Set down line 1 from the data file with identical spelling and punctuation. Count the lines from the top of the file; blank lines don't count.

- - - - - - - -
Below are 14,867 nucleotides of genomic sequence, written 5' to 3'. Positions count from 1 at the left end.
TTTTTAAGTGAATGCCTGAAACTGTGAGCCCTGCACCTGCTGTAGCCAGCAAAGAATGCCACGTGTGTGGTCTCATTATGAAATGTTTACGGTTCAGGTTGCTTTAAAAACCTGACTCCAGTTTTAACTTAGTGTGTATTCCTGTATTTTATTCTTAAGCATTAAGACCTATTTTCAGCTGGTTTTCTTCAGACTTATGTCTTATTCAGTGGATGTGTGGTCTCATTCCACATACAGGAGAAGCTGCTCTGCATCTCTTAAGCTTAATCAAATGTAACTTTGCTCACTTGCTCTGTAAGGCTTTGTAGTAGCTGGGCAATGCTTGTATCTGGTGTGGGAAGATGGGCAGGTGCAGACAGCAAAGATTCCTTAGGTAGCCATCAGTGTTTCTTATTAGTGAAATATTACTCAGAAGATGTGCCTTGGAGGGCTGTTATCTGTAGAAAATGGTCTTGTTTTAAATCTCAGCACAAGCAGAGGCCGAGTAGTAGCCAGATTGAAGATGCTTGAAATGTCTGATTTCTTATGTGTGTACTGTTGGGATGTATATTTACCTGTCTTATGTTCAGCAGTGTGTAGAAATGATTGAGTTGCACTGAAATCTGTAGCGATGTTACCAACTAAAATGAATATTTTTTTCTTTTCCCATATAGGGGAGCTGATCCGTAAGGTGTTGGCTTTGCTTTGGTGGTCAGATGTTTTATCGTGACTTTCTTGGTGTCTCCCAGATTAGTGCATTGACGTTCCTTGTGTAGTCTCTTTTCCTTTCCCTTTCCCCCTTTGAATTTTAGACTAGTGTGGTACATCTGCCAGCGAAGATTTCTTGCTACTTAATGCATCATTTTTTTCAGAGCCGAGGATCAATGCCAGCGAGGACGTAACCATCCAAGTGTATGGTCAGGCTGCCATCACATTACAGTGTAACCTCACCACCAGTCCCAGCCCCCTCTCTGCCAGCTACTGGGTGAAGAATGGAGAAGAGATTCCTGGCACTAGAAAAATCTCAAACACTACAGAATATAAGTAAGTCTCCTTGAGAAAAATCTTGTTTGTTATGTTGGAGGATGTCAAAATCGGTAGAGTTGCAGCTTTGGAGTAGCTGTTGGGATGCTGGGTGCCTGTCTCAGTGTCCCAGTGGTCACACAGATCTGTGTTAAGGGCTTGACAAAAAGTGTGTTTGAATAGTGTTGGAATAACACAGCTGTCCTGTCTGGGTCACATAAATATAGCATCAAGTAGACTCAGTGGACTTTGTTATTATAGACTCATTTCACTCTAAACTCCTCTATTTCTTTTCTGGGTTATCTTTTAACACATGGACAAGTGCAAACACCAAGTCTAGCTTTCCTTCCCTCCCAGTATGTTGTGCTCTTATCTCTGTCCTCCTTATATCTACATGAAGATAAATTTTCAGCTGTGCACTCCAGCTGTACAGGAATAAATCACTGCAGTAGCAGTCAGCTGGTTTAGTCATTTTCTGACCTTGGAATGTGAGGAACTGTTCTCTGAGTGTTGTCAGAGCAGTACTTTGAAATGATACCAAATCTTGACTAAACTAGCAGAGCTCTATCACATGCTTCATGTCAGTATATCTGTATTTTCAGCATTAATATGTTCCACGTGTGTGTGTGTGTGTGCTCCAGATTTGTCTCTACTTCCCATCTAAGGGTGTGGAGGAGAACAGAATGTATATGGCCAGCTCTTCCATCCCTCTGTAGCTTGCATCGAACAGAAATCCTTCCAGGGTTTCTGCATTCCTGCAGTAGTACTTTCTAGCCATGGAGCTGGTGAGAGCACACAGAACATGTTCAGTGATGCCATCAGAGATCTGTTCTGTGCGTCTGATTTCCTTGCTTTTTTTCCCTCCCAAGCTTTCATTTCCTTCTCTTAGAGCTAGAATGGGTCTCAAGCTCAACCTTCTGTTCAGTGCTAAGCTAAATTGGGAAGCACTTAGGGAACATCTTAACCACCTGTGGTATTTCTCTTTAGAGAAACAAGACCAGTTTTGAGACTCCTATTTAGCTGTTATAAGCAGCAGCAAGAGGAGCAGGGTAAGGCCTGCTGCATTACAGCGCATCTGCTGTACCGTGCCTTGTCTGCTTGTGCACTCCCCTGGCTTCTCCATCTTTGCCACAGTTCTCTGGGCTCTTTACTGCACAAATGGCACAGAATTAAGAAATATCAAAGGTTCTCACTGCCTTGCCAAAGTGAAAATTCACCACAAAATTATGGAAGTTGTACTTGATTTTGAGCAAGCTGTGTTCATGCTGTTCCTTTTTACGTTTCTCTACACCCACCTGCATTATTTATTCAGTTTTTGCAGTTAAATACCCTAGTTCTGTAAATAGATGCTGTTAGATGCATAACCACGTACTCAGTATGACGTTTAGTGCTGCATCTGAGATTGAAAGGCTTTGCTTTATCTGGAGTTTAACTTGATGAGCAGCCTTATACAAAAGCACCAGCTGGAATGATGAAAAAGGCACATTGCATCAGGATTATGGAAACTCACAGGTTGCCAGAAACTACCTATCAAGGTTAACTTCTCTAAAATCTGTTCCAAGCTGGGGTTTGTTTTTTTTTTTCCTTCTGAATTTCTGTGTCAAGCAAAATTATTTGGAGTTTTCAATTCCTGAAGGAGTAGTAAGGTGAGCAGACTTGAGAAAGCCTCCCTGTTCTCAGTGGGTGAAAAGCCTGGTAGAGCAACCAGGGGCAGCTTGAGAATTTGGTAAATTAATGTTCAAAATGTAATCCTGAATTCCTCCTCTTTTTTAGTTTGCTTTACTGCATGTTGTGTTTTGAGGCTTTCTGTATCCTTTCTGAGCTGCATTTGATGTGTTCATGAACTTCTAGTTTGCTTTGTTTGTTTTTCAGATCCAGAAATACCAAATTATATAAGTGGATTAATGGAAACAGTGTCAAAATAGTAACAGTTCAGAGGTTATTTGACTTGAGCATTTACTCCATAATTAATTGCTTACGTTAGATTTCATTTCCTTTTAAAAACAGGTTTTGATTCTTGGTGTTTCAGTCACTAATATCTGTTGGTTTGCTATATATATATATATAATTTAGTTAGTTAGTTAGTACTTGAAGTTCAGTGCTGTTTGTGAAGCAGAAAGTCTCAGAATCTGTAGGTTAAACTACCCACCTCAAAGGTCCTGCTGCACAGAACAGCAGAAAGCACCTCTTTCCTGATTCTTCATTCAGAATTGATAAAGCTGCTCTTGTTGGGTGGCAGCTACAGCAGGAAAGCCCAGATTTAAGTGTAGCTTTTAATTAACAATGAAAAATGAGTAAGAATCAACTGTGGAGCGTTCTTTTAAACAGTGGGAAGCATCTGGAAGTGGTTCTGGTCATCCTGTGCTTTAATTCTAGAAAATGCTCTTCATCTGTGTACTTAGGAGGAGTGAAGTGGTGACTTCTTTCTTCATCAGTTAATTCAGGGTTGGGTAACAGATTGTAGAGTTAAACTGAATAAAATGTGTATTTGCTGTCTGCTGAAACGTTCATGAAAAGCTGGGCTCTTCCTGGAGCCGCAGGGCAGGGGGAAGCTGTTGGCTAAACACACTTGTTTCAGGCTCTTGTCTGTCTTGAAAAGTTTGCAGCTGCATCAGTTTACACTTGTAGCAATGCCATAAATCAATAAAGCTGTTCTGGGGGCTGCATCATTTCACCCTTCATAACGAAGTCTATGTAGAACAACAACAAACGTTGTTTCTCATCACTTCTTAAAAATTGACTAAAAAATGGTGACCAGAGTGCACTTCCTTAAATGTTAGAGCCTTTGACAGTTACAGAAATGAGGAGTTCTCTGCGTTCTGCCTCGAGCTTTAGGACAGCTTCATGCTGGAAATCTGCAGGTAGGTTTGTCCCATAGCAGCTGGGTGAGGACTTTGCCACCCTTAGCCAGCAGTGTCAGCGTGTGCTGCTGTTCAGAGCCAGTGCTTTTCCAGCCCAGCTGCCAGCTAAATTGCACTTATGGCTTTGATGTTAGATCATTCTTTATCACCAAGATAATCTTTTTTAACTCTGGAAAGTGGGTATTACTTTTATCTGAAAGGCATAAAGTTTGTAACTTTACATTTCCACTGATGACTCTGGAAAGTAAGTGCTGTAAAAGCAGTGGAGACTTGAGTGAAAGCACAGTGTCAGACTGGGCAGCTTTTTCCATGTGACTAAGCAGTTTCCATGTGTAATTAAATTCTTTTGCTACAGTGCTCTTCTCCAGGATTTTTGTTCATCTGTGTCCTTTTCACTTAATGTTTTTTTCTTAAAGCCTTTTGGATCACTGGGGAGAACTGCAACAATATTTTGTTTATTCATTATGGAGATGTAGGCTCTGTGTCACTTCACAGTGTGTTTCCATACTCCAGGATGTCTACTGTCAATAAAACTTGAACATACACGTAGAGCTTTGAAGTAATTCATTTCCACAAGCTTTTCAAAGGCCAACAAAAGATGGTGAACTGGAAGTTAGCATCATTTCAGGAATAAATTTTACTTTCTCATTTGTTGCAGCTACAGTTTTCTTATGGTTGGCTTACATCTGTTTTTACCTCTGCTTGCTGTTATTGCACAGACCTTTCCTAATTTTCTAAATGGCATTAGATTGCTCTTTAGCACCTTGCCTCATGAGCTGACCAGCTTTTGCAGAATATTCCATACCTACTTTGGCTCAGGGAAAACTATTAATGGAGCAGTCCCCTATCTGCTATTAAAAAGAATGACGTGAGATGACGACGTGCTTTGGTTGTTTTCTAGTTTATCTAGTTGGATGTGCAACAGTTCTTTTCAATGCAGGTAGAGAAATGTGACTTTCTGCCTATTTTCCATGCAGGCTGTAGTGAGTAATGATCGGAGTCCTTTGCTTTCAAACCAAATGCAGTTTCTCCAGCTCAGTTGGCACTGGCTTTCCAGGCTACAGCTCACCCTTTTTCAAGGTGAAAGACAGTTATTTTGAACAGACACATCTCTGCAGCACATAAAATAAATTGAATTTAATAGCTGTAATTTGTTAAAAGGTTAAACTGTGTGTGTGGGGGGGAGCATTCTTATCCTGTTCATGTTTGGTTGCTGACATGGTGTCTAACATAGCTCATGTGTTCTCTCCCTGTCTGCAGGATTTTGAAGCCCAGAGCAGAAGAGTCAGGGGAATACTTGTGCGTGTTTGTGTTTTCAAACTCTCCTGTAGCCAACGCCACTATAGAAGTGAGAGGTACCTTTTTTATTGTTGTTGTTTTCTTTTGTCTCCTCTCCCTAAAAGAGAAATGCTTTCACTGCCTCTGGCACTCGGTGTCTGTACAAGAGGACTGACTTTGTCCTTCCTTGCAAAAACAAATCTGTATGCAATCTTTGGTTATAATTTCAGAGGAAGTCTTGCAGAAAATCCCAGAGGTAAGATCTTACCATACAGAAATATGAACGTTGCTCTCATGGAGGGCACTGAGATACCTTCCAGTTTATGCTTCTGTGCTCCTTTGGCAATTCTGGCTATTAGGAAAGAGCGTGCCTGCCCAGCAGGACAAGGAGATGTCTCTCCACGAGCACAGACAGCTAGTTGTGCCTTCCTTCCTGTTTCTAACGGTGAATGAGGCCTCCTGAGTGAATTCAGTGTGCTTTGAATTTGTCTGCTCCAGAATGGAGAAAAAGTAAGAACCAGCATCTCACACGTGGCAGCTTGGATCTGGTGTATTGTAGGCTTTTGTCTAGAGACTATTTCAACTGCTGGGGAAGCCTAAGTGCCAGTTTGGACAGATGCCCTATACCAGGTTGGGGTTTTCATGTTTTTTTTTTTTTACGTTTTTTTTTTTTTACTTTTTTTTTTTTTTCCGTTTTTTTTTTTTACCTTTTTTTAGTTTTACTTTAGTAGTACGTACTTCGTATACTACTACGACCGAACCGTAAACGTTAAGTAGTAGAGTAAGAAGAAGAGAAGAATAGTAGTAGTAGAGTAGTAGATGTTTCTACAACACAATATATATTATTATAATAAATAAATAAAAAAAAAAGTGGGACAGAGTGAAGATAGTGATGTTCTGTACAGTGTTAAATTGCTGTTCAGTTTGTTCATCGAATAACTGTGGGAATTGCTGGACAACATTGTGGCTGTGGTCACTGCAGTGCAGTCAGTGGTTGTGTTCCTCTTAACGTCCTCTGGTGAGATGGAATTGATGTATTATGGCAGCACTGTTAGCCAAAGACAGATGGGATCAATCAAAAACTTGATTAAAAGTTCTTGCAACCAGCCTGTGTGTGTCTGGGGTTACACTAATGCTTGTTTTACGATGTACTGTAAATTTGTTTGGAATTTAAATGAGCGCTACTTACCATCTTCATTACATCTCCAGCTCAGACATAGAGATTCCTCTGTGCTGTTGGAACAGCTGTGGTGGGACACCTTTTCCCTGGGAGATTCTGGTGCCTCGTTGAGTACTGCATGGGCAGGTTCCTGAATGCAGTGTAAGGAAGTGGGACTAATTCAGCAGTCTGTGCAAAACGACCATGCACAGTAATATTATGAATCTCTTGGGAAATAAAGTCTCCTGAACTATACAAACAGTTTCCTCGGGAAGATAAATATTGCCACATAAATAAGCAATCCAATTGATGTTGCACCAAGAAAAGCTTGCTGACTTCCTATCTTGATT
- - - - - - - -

Below are 14,867 nucleotides of genomic sequence, written 5' to 3'. Positions count from 1 at the left end.